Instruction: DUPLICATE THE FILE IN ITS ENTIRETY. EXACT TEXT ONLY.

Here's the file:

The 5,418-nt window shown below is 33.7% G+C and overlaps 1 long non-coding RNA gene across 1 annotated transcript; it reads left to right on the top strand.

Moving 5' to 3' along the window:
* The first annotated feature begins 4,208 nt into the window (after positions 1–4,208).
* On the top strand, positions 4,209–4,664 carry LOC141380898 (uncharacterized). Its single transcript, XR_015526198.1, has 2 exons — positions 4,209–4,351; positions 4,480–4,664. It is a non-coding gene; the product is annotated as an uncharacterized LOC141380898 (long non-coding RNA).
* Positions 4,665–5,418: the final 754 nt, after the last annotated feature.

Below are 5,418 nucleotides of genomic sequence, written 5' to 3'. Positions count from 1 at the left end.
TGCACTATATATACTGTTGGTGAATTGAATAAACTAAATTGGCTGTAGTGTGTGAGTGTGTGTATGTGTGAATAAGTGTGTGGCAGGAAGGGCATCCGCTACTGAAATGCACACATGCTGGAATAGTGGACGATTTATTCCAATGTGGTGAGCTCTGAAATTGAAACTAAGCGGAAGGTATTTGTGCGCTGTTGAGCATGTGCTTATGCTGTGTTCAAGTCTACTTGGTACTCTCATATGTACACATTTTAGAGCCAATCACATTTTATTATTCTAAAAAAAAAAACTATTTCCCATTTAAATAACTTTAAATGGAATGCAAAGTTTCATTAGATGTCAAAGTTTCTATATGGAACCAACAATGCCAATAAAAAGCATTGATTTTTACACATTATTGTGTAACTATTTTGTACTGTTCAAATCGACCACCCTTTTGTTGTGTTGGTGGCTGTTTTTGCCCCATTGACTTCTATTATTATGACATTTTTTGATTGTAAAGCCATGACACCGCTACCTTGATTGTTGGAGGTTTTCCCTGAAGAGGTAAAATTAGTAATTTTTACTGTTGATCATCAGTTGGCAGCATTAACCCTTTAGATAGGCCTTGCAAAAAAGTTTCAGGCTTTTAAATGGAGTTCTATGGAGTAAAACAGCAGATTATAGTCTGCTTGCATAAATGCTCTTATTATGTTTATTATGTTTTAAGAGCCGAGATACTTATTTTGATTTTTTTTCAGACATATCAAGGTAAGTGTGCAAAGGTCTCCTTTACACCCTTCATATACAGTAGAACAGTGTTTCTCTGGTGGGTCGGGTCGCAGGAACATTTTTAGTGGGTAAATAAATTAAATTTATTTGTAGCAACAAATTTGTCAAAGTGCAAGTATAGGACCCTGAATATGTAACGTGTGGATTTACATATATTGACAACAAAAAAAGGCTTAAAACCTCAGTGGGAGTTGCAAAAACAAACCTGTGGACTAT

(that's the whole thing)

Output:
The 5,418-nt window shown below is 33.7% G+C and overlaps 1 long non-coding RNA gene across 1 annotated transcript; it reads left to right on the top strand.

Moving 5' to 3' along the window:
* The first annotated feature begins 4,208 nt into the window (after positions 1–4,208).
* On the top strand, positions 4,209–4,664 carry LOC141380898 (uncharacterized). Its single transcript, XR_015526198.1, has 2 exons — positions 4,209–4,351; positions 4,480–4,664. It is a non-coding gene; the product is annotated as an uncharacterized LOC141380898 (long non-coding RNA).
* Positions 4,665–5,418: the final 754 nt, after the last annotated feature.

Below are 5,418 nucleotides of genomic sequence, written 5' to 3'. Positions count from 1 at the left end.
TGCACTATATATACTGTTGGTGAATTGAATAAACTAAATTGGCTGTAGTGTGTGAGTGTGTGTATGTGTGAATAAGTGTGTGGCAGGAAGGGCATCCGCTACTGAAATGCACACATGCTGGAATAGTGGACGATTTATTCCAATGTGGTGAGCTCTGAAATTGAAACTAAGCGGAAGGTATTTGTGCGCTGTTGAGCATGTGCTTATGCTGTGTTCAAGTCTACTTGGTACTCTCATATGTACACATTTTAGAGCCAATCACATTTTATTATTCTAAAAAAAAAAACTATTTCCCATTTAAATAACTTTAAATGGAATGCAAAGTTTCATTAGATGTCAAAGTTTCTATATGGAACCAACAATGCCAATAAAAAGCATTGATTTTTACACATTATTGTGTAACTATTTTGTACTGTTCAAATCGACCACCCTTTTGTTGTGTTGGTGGCTGTTTTTGCCCCATTGACTTCTATTATTATGACATTTTTTGATTGTAAAGCCATGACACCGCTACCTTGATTGTTGGAGGTTTTCCCTGAAGAGGTAAAATTAGTAATTTTTACTGTTGATCATCAGTTGGCAGCATTAACCCTTTAGATAGGCCTTGCAAAAAAGTTTCAGGCTTTTAAATGGAGTTCTATGGAGTAAAACAGCAGATTATAGTCTGCTTGCATAAATGCTCTTATTATGTTTATTATGTTTTAAGAGCCGAGATACTTATTTTGATTTTTTTTCAGACATATCAAGGTAAGTGTGCAAAGGTCTCCTTTACACCCTTCATATACAGTAGAACAGTGTTTCTCTGGTGGGTCGGGTCGCAGGAACATTTTTAGTGGGTAAATAAATTAAATTTATTTGTAGCAACAAATTTGTCAAAGTGCAAGTATAGGACCCTGAATATGTAACGTGTGGATTTACATATATTGACAACAAAAAAAGGCTTAAAACCTCAGTGGGAGTTGCAAAAACAAACCTGTGGACTAT